In this chapter, the separate views on love, groups, power, and networks presented in the previous chapters are brought together to paint a simplified picture of our socioeconomic system, using the existing mainstream economics view as a foundation. I have already begun to tackle this integrative endeavor at points in some previous chapters – for example, when the notion of group power was integrated into existing economic views of our political system, and when the interpretation of the role of trade networks was integrated into standard growth theory. This chapter takes the task of integration as its primary objective and builds on all of the prior work presented in the book.
The first part of this chapter begins by drawing out the interplay between the central notion of greed in mainstream economics, and the reality of group power that arises within the different group archetypes. Then, the entire socioeconomic system is re-interpreted as arising from an interplay between greed and love, treating trade networks and groups as the instruments and catalysts of these two forces.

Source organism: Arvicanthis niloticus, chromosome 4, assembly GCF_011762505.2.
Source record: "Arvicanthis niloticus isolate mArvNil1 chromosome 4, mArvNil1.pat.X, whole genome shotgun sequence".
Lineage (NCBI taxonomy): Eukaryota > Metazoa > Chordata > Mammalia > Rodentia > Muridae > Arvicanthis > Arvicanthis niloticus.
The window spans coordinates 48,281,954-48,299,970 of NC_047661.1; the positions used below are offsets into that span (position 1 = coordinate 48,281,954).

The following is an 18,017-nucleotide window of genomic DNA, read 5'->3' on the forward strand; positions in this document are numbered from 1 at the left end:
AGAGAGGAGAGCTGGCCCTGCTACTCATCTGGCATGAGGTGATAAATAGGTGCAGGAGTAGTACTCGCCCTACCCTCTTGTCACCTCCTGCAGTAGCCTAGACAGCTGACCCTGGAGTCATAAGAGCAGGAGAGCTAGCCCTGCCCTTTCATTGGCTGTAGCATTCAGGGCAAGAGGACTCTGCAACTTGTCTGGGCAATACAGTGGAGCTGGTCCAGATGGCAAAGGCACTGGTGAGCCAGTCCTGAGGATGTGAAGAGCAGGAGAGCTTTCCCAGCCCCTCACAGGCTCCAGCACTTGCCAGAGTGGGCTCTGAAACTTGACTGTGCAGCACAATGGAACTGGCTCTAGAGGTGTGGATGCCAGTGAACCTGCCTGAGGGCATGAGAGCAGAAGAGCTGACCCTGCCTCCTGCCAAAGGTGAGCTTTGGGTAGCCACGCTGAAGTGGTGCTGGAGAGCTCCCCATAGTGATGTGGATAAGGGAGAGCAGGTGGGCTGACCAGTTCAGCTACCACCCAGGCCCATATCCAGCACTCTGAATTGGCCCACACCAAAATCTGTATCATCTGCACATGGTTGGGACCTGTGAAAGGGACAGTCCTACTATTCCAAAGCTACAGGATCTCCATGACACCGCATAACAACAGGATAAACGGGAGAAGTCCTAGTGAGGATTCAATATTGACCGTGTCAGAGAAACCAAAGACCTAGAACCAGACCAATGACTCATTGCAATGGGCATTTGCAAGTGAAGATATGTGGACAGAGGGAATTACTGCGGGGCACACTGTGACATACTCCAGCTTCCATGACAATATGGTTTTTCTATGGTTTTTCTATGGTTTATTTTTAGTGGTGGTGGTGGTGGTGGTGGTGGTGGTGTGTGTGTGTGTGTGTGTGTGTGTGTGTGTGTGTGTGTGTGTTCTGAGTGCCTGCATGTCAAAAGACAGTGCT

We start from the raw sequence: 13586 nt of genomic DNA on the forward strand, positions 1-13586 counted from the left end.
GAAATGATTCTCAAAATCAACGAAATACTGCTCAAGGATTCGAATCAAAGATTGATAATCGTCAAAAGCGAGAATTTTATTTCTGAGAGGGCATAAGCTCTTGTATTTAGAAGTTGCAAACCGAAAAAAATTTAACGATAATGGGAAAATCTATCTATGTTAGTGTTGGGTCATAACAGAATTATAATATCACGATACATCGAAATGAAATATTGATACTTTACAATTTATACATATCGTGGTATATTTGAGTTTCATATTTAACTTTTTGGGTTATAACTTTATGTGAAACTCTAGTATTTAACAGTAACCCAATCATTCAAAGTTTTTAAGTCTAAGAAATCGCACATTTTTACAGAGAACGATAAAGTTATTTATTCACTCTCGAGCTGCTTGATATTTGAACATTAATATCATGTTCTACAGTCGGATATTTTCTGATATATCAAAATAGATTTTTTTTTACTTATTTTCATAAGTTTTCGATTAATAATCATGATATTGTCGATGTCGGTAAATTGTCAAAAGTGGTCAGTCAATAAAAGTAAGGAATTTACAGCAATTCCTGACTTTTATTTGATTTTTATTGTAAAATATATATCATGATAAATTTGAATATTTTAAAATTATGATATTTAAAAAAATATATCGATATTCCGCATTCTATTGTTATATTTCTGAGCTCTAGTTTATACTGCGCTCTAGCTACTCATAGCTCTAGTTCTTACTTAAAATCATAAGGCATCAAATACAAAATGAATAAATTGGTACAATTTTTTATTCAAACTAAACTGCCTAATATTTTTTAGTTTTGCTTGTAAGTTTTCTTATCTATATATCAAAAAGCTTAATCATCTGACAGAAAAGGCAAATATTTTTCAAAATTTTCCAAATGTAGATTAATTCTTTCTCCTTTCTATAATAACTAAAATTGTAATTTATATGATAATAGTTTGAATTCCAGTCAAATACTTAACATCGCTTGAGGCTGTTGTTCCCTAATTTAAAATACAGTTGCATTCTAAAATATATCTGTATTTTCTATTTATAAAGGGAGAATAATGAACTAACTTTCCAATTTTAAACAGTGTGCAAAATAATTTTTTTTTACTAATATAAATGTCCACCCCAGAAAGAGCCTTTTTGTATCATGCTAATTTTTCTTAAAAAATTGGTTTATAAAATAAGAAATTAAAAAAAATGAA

The second part of the chapter sets up a new policy heuristic that extends the stylized policy heuristic offered by mainstream economics.
Markets, groups, and power
The symbiosis of the private sector, the public sector, and the nation state
The fact that a perfect market economy will create a positive outcome for the group, because of individual greed, explains why most modern economies feature a large private sector where organizations are allowed to operate for profit.